Tuesday, December 30, 2008

Well of Course

Since I finished my degree and started teaching, my wardrobe decisions have been based primarily around looking halfway professional. This seems not to be a universal concern amongst professors. I know of one professor who is barely distinguishable from a homeless person. There is another who could easily be an extra on Trailer Park Boys. I don't think I'm smart enough to get away with that, however.

While blue jeans are my preferred choice of lower-body clothing, everything that I've bought in the last year and a half has been denim free. My favourite, most recently purchase pairs of jeans (identical) have both worn out, leaving me with two other pairs. One is a pair that these replaced. The other pair seemed fashionable when I bought them in 1999. However, due to a long string of bad dietary decisions, they became too small, so they got stored in the bottom of my drawer until a year or two ago. They now fit my lower-body, but don't fit in with the rest of my wardrobe, or anybody else's. I'm not sure what made anyone think they were fashionable when they were. On the other hand, they possess the distinct advantage of not being worn out, due the the preservative effects of the cardboard box in which they were stored for 6 years. I mainly wear them if I don't plan on being seen by anyone who knows me. In other words, I don't usually wear them when I leave the house.

This morning in particular, I decided to wear them, thinking I'd be in all day. Later this afternoon, on a whim, I decided to venture out to the mall nearby in hopes of finding the perfect winter coat (a lifelong quest, it seems). When I got to the mall, I realized that I had forgotten to change out of these jeans. "Oh well," I thought, "I don't know too many people who live around here anymore. Who could I possibly run into? Besides, if they laugh, I don't need 'em 'cause they're not good friends." The first store that I went to was Sport Chek. I saw a coat that I liked at one of their other locations, but the only one that they had in stock was too small. The selection at this location was better, and I managed to find a similar coat in a larger size (the main difference between this one and the first one I had seen was in the material that the collar was made of, which is immaterial to me). Even though it was bigger, I wasn't sure it was bigger enough, so I didn't make the purchase.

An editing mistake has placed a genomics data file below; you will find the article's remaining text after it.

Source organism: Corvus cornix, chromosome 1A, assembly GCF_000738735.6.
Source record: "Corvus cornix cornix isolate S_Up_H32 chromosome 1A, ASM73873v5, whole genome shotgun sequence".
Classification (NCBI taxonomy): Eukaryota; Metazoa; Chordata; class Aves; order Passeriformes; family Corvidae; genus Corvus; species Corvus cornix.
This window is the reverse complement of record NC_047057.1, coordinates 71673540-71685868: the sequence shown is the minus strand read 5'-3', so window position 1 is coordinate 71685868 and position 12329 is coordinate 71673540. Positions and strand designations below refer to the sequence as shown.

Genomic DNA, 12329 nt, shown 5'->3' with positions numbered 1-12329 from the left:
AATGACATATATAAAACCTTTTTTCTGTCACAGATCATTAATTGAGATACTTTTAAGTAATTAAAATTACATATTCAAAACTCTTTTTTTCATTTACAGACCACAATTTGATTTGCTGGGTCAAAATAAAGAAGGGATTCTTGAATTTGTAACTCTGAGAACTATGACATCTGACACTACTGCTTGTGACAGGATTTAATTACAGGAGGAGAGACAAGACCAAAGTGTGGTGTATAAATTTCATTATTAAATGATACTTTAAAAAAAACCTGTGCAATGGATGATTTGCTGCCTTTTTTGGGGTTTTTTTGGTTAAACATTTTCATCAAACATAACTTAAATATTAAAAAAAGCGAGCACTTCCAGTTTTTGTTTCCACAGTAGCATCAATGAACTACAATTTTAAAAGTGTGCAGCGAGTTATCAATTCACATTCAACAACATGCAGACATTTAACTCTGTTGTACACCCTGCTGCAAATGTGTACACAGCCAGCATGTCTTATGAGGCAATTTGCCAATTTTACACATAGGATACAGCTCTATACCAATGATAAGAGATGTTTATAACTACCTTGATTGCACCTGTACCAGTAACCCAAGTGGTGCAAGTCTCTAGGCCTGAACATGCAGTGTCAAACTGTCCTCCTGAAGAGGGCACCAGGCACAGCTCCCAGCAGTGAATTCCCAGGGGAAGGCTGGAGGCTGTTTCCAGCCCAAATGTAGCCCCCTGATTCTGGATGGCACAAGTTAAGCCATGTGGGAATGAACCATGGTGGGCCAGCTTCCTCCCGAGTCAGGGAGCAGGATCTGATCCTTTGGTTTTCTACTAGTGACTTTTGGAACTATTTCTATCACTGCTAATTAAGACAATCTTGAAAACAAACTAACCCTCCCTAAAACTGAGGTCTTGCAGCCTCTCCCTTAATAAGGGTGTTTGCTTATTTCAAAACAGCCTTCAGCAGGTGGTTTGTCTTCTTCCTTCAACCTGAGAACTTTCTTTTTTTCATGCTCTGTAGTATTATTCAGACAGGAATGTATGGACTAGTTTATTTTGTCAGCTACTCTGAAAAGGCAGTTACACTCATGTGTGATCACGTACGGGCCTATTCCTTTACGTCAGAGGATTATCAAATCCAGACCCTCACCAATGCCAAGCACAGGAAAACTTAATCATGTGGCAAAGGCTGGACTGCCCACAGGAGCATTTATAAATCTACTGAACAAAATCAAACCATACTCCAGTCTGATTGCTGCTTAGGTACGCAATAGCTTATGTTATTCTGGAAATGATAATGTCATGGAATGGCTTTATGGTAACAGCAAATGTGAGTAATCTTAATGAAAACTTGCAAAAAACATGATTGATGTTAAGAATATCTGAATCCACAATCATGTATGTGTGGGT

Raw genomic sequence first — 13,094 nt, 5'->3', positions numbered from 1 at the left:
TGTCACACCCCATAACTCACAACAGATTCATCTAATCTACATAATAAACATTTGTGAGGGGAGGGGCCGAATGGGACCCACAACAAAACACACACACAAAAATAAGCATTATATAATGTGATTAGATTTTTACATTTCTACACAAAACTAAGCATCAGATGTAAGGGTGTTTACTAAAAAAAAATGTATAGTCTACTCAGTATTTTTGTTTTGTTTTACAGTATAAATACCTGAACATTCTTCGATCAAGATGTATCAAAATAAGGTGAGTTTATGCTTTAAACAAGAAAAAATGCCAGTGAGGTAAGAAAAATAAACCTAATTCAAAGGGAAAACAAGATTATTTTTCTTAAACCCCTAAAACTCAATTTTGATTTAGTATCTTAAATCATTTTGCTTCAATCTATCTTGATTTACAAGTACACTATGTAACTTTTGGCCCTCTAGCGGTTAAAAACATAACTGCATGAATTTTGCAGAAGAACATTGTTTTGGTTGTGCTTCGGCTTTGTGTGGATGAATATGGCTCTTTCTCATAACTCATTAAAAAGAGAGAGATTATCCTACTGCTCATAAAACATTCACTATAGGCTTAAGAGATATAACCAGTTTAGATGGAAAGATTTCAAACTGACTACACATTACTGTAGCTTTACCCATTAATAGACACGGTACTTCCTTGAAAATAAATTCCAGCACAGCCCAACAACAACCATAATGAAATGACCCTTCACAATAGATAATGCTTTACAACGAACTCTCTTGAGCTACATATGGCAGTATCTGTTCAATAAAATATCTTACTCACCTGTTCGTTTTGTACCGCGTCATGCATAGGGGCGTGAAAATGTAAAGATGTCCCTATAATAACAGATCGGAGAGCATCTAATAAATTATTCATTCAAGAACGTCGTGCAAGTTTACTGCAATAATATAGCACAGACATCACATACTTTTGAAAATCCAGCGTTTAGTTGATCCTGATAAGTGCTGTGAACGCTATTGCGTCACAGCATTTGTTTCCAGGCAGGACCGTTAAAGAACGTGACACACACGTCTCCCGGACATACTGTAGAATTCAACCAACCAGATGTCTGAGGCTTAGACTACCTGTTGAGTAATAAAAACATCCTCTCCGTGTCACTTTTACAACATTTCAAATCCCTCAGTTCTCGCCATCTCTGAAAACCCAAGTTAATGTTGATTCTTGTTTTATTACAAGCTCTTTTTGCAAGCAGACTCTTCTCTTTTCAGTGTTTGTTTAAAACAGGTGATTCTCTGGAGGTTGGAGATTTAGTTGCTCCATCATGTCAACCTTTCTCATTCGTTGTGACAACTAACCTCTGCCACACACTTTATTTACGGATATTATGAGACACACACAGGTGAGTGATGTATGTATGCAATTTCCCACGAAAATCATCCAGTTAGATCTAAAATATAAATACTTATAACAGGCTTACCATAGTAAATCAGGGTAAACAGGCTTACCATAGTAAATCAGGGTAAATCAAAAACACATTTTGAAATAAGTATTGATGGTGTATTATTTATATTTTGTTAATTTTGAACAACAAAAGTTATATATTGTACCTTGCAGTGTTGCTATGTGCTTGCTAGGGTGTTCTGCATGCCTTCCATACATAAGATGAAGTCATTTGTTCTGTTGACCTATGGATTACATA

I thought about walking around the rest of the mall to see if I could find something in another store, but this was the third mall I visited in 4 days, and it was becoming apparent that the main difference between one mall and the next is the layout. Most of the stores that appear in one will likely appear in the other. I had already sifted through the merchandise at the stores in the other malls, and even if there were stores at this mall that I hadn't been to yet, the chances of finding something I liked were still pretty low, so I decided to leave.

On my way out, I saw the Danier Leather store, which was suggested to me after I returned from the second mall outing, but which I hadn't been to yet. I've never yearned for leather anything in the past, so I didn't expect to make a purchase. I just wanted to see what sorts of things they had, so I could go home and think about it. One of women at the cash looked familiar. It wasn't implausible that she could be who I thought she might be, since she married someone from around here (younger brother of an old friend, coincidentally), but her hair was a fair bit longer than I remembered it being, so I wasn't sure. I proceeded to check out the coats.